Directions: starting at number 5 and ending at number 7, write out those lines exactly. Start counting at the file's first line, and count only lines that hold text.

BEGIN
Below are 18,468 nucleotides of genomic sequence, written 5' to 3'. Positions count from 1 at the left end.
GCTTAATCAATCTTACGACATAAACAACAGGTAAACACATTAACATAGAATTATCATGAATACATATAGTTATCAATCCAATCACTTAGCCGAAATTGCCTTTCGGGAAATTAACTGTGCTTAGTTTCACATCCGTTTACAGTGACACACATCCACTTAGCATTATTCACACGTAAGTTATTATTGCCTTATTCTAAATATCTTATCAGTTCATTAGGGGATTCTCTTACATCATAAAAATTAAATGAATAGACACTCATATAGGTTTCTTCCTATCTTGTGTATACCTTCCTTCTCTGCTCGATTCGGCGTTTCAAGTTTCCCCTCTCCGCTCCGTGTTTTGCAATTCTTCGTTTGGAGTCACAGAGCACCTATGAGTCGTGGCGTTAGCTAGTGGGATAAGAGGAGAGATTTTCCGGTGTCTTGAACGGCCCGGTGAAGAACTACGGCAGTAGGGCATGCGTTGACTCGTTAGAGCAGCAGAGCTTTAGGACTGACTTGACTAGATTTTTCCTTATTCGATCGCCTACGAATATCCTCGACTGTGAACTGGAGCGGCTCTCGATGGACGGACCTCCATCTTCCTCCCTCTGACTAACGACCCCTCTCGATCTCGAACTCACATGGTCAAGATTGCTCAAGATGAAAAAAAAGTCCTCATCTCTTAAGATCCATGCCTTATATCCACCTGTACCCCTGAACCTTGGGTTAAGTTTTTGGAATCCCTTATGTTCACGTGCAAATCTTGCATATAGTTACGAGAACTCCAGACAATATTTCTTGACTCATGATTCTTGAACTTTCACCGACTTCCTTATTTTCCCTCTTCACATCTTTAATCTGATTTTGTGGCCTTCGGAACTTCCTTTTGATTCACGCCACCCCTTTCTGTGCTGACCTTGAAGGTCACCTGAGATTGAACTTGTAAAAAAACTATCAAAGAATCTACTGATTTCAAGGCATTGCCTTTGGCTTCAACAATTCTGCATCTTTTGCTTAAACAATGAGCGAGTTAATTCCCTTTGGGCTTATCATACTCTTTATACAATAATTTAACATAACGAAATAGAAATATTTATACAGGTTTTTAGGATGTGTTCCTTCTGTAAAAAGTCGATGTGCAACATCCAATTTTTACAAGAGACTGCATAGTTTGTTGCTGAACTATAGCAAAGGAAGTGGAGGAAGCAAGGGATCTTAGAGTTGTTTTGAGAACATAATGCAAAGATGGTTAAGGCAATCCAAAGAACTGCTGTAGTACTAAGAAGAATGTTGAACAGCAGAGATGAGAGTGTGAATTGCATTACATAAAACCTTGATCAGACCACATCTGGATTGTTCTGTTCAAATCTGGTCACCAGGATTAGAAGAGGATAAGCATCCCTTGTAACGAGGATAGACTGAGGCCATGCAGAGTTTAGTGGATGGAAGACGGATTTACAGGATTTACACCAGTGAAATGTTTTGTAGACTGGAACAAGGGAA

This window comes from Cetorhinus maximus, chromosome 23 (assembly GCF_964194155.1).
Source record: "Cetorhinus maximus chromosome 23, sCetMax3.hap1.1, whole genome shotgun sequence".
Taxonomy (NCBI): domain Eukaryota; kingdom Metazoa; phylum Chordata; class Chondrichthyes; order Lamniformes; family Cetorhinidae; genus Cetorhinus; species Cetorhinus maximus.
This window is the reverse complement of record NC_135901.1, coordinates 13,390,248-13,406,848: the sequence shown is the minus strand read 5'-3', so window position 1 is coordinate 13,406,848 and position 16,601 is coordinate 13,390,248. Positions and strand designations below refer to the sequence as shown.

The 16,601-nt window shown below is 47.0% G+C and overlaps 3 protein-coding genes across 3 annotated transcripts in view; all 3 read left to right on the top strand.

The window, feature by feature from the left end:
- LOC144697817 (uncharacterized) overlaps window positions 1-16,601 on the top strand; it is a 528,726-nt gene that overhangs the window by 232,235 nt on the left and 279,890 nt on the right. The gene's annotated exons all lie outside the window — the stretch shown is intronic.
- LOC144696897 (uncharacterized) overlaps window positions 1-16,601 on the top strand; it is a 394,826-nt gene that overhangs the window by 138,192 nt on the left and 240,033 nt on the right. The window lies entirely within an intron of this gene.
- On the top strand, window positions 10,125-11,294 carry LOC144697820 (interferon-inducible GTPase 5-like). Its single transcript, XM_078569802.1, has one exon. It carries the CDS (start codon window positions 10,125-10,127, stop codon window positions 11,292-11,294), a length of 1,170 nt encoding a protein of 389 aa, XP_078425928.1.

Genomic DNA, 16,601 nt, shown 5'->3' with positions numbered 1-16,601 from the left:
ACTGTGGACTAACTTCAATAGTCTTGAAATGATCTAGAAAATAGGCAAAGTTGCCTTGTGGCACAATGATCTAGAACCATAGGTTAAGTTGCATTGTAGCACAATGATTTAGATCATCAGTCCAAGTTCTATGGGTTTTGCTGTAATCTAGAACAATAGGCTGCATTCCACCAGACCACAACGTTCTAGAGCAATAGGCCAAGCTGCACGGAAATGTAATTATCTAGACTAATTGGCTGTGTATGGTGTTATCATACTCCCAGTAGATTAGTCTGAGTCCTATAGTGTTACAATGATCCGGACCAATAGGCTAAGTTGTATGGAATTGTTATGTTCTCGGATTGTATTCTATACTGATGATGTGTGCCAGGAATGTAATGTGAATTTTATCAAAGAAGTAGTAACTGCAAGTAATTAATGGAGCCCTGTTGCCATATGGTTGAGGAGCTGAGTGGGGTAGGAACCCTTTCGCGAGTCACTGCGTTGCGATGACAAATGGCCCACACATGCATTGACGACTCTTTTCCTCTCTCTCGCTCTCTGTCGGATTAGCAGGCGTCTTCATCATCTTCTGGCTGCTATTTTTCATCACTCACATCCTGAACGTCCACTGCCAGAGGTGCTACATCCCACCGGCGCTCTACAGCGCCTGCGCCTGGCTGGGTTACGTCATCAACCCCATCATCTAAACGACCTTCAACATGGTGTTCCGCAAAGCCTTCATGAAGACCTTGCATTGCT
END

Taxonomy (NCBI): domain Eukaryota; kingdom Metazoa; phylum Chordata; class Chondrichthyes; order Lamniformes; family Cetorhinidae; genus Cetorhinus; species Cetorhinus maximus.
This window is the reverse complement of record NC_135901.1, coordinates 13,390,248-13,406,848: the sequence shown is the minus strand read 5'-3', so window position 1 is coordinate 13,406,848 and position 16,601 is coordinate 13,390,248. Positions and strand designations below refer to the sequence as shown.

The 16,601-nt window shown below is 47.0% G+C and overlaps 3 protein-coding genes across 3 annotated transcripts in view; all 3 read left to right on the top strand.